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SPECIES: Quercus oblongifolia | Mexican Blue Oak
GENERAL BOTANICAL CHARACTERISTICS : Mexican blue oak is a native, evergreen, small tree that grows 16 to 26 feet (5-8 m) tall and 1.5 feet (0.5 m) in diameter with a broadly spreading crown [12,22,26,37]. At higher elevations, its habit is a shrub [22,26]. The bark is about 1.2 inches (3 cm) thick [6]. The leaves are oblong and small, 1 to 2 inches (2.2-5 cm) long, with entire margins [12,26]. Mexican blue oak has solitary or paired pistillate flowers; the numerous staminate flowers are in catkins [22,44]. Acorns are 0.5 to 0.7 inch (1.2-1.8 cm) long [12,37,44]. The acorn shell is very thin and surrounds one seed [6]. RAUNKIAER LIFE FORM : Phanerophyte REGENERATION PROCESSES : Asexual reproduction: Mexican blue oak sprouts abundantly after the stem is killed [33]. Sexual reproduction: No information on Mexican blue oak acorn production or germination was found in the literature. Information is available for two oak species, Arizona white oak and Emory oak, that often occur with and may be representative of Mexican blue oak. Annual acorn production is highly variable for these two species: 0 to 60 percent of the trees may produce acorns during a growing season. These oaks have no seed dormancy. Most germination occurs within 30 days after the acorns drop. Buried acorns germinate more successfully than acorns lying on the soil surface. Vertebrates and invertebrates may consume from 30 to 75 percent of the acorns produced [31]. Reproductive rates vary among Mexican blue oak populations. In riparian canyons in the encinal region of the Santa Catalina Mountains of Arizona, a Mexican blue oak population exhibited good reproduction with size classes from seedlings through 23.6 to 35.4 inches (60-90 cm) d.b.h. present [33]. In a remnant oak woodland in the San Cayetano Mountains of Arizona, Mexican blue oak populations were declining. No Mexican blue oak seedlings were found, and reproduction was poor. Of the trees examined, 94 percent were in older age classes and were greater than 7.9 feet (2.4 m) tall [2]. Growth rates of southwestern oak species are usually slow [31]. SITE CHARACTERISTICS : Mexican blue oak is common in foothills, mountains, and canyons from the upper edge of desert grasslands extending up to pine woodlands [7,26,33,35]. It occurs from 4,000 to 6,000 feet (1,219-1,829 m) in elevation [7,12,44]. At lower elevations from 2,625 to 3,281 feet (800-1,000 m), Mexican blue oak fingers into riparian communities [33,40]. Mexican blue oak occurs in semiarid to arid climates with biseasonal rainfall [31,33,45]. It is found on soils that are often thin, sandy, rocky, and poorly developed [15,25,31]. Mexican blue oak may grow on soils derived from granitic parent materials or mixed alluvium-colluvium [3,33]. It occurs on 15 to 80 percent slopes of all aspects, depending on moisture availability [2,3]. SUCCESSIONAL STATUS : Obligate Climax Species Mexican blue oak is a dominant climax species in lower, open oak woodlands [3,24,33]. It is a climax understory species in pine and pinyon-juniper communities [24,34]. Mexican blue oak occasionally occurs in climax riparian communities [40]. SEASONAL DEVELOPMENT : Mexican blue oak flowers from March to May as the leaves emerge [6, 12,46]. Fruits mature the autumn after flowering [12]. Leaves persist during winter and drop in spring when the new leaves open [6].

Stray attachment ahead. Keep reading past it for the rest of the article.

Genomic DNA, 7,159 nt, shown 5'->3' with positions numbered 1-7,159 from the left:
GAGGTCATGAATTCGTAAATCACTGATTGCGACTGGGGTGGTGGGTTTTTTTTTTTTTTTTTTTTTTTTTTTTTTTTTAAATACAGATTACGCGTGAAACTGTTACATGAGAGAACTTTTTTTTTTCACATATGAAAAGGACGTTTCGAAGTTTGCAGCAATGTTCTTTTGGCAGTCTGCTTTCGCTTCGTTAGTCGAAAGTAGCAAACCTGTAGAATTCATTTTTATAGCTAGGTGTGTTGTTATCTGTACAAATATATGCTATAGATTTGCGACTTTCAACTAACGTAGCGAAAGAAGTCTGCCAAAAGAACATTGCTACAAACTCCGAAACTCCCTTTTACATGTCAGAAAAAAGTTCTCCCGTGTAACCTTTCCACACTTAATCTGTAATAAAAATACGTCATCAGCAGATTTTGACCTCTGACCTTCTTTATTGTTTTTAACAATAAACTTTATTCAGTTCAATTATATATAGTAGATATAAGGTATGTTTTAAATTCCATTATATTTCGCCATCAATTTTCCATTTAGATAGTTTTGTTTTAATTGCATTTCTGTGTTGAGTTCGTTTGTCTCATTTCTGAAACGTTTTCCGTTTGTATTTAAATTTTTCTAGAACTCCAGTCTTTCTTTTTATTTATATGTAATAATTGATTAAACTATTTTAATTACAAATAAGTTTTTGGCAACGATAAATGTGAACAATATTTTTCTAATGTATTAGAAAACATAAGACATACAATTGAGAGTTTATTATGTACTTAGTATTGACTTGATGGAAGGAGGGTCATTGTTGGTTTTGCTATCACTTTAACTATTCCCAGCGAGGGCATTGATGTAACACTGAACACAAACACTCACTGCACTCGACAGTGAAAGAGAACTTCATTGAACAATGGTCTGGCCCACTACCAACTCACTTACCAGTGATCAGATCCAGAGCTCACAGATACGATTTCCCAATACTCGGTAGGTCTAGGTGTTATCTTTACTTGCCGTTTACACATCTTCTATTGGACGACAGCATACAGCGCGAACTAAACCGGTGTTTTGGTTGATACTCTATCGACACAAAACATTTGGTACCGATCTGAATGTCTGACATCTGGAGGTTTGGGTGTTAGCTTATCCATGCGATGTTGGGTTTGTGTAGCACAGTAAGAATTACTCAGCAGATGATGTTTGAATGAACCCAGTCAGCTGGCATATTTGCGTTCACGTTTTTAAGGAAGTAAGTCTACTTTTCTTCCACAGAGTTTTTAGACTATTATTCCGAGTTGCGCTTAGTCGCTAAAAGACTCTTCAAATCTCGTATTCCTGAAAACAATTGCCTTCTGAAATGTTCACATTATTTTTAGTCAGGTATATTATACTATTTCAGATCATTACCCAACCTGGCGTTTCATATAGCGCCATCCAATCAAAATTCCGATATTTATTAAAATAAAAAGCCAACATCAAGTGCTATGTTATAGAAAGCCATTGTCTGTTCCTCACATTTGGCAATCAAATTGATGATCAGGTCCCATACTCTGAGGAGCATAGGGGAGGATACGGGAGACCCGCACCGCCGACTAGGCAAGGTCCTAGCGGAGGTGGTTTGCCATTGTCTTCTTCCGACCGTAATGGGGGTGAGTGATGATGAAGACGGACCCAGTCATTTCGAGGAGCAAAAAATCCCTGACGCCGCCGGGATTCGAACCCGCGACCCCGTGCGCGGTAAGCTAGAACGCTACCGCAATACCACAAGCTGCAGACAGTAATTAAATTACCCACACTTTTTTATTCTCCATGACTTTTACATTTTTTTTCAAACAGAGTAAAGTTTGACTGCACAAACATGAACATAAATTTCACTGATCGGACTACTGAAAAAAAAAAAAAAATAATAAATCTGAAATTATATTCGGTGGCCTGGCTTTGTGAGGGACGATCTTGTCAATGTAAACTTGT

Related categories for Species: Quercus oblongifolia | Mexican Blue Oak

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